This California Couple Really “Digs” Rhode Island

By Harry Anderson

They are anthropologists/archaeologists, Dr. Scott Fedik and his wife Dr. Mary Baker, native Californians who moved to Rhode Island in 2005 when RIC chose her to be the director of its new Environmental Studies Program. Both resigned their professorships with the University of California’s (Riverside campus) department of anthropology in order to make the move. To Mary, coming to New England is tantamount to digging down to the roots of her family tree, for she is a branch of the Backus lineage. William Wolcott Backus was among the first settlers of Norwich, Connecticut in 1659, and its hospital bears his name.

Scholars of ancient ruins and relics, the couple yearned to live in an antique house. For twelve years, while putting up with Warwick’s sprawl and traffic, they finally lucked out and acquired a sturdy, charming 1812 house just off Hartford Pike in Glocester that originally was named the Cornell Tavern and that morphed into a hotel and then a brothel.

“We’re happily settled in now,” Scott smiles, “and are exploring all parts of Rhode Island. We are constantly being amazed by the beauty of this state!”

“Yes, indeed,” Mary says. “It’s very, very nice. I’ll go so far as to contend that Rhode Island may well be one of America’s best kept secrets.”

Professionally, the couple continue their long-standing research projects: hers, the Capuchin monkeys of Costa Rica and his, the ancient culture of Central America’s Mayan civilization. When the interview segued to questions about their projects, Scott spread two National Geographic maps of Central America upon a Cold Brook Café corner table and pointed to Belize, Guatemala, Honduras, and Costa Rica, saying, “It’s wrong to think that Mayans are extinct. To the contrary, more than a million of them live in all these countries, not to mention Mexico and others. As an undergraduate, I worked with a team of surveyors down there, which led to my career, and ever since, for 35 years, I’ve been investigating the Mayan culture, particularly its impact on ecosystems and vice versa.”

Author of numerous publications and now a professor emeritus, Scott continues, he says, “to go into the jungle with a machete searching for ancient Mayan sites”.

Modern technology, like LIDAR – a laser device mounted on an airplane that beams through tree canopy to accurately give the user a 3D point cloud model of the landscape – is a boon to a survey archaeologist like him, whose job is to find vestiges of Mayan villages now buried beneath centuries of jungle detritus.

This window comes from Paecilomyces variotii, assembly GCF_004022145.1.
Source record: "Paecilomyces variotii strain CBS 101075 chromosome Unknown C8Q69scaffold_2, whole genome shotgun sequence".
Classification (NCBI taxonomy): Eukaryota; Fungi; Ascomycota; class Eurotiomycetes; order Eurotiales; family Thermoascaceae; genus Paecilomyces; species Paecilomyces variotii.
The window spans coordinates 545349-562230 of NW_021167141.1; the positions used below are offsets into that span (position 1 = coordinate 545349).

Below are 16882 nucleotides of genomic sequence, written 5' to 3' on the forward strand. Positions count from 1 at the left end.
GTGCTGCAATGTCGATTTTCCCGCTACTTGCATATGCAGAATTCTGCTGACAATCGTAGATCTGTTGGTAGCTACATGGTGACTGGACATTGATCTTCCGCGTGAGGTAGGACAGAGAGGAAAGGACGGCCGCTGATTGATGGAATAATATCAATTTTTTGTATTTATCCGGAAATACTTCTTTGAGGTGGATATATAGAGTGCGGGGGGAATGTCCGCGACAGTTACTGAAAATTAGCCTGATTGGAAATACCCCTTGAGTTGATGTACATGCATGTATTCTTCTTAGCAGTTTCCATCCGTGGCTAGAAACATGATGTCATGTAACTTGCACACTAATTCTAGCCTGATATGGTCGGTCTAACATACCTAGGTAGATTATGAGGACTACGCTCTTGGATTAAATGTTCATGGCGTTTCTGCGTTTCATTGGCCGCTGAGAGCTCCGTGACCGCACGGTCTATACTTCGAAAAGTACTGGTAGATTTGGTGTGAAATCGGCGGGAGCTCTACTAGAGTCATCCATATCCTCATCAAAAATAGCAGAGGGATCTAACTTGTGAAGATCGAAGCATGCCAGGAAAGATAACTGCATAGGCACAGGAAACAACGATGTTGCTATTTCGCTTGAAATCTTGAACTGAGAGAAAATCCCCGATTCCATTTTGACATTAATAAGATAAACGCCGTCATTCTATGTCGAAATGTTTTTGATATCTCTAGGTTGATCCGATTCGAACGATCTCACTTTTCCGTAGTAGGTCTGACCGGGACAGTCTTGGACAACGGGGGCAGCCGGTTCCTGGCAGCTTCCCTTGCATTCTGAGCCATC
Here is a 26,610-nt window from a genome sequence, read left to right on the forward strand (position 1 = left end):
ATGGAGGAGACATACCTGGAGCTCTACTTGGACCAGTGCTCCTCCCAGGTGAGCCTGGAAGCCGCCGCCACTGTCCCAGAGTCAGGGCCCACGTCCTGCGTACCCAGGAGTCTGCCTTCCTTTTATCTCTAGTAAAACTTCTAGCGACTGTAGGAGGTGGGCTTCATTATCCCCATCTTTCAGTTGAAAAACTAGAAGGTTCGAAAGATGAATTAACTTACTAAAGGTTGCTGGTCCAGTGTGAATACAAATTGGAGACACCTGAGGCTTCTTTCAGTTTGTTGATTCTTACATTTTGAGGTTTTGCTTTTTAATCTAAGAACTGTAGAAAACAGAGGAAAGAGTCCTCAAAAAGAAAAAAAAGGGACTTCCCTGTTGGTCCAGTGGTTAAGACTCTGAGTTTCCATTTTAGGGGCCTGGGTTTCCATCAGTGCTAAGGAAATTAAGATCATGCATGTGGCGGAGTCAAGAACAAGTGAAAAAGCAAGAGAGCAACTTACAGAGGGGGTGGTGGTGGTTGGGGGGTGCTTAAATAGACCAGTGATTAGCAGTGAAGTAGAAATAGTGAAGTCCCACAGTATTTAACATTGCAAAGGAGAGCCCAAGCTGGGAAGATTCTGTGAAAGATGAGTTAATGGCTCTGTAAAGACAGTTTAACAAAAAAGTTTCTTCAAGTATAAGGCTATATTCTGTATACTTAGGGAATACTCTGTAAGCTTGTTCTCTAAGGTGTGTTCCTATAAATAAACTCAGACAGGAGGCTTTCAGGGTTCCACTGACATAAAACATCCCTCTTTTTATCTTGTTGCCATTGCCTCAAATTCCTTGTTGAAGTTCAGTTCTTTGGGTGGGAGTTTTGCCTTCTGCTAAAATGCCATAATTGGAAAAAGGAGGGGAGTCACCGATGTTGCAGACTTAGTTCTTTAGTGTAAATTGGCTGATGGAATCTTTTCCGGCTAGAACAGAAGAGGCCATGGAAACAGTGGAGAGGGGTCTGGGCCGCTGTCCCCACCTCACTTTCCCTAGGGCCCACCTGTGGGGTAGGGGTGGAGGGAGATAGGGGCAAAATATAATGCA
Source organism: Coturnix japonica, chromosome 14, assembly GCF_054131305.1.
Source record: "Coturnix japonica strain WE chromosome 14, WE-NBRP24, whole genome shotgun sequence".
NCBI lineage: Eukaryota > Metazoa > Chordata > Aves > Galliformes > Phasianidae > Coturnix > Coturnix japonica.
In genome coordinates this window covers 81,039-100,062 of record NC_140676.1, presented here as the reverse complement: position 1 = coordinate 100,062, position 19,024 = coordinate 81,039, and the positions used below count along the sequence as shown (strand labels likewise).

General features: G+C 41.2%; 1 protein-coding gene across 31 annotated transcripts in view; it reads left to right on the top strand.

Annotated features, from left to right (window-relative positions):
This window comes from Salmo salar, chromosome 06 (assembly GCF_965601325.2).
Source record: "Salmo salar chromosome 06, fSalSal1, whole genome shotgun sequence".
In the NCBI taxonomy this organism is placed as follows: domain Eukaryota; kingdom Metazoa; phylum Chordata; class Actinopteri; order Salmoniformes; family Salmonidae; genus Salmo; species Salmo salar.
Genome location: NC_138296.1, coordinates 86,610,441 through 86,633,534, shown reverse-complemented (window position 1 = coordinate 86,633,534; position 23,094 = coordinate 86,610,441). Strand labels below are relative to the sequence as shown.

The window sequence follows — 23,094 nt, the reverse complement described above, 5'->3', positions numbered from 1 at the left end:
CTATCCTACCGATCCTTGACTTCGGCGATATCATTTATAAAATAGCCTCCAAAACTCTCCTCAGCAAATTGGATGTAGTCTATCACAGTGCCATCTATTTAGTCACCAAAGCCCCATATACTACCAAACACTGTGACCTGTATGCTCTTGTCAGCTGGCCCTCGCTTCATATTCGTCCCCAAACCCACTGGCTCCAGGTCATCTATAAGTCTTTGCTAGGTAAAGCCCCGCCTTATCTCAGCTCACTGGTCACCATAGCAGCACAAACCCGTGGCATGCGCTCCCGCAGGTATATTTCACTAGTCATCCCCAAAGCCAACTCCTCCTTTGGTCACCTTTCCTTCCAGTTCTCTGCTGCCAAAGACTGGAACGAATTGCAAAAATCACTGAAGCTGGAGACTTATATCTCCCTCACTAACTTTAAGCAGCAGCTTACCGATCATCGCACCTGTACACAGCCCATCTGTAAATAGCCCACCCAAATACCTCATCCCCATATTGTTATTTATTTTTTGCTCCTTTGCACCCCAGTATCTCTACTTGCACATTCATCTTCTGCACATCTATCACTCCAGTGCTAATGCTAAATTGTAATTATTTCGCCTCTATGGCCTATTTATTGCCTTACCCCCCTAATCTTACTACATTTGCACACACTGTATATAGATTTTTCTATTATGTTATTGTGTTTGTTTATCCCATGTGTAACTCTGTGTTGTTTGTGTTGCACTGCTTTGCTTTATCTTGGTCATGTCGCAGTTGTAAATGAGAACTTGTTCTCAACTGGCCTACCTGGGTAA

“I am trying to gain enough knowledge of how ancient people could sustain their agriculture and thereby enable us today to regain that skill.”

Mary, too, has been trekking the Costa Rican rain forest, closely monitoring the life style of Capuchin monkeys. Early on in her pre-doctoral years, she had the ambition to go to Africa to investigate baboons; but the writing of an undergraduate paper on Capuchin monkeys changed her mind. She learned that this primate is more ideal to study in her effort to resolve conflicts between humans and monkeys, i.e. to better understand homo sapiens’ behavior.

Capuchin monkeys, so called because their physical features (white face, dark brown “robe”, and hoods like cowls on their heads) resemble the Spanish Capuchin monks. Having larger brains than other species of monkeys, these primates exhibit more intelligent patterns of behavior. For example, they can distinguish among jungle vegetation plants of medicinal value. Also, they are trainable to the extent of assisting quadriplegics by working a light switch, fetching objects, and even unscrewing bottle caps.

For the past five years Mary’s focus has expanded to include engaging young people to participate in her anthropological work. Under the aegis of Rhode Island College’s Environmental Studies that she directs, not only do students accompany her for two weeks each summer to the Costa Rican jungle but also via Facebook and Skype she takes to the classrooms of five grade schools virtual field work exposure. In real time eleven and twelve year olds can follow monkeys, talk about collected data, ask questions. All the while they are learning essential scientific concepts and the process of doing research.

“You see,” Mary says with determination, “I want scientists to communicate with non-scientists, especially young people. I believe strongly that this is important. And Rhode Island College has been good in financially supporting my work.”

Asked by the interviewer what they talk about in the keeping room of their 1812 house, Scott and Mary almost together answer, “Mayans and monkeys, of course.” But one could guess that these ex-Californians have now added to their conversations exclamations about Misqamicut and Matunick and other Rhode Island beauty spots.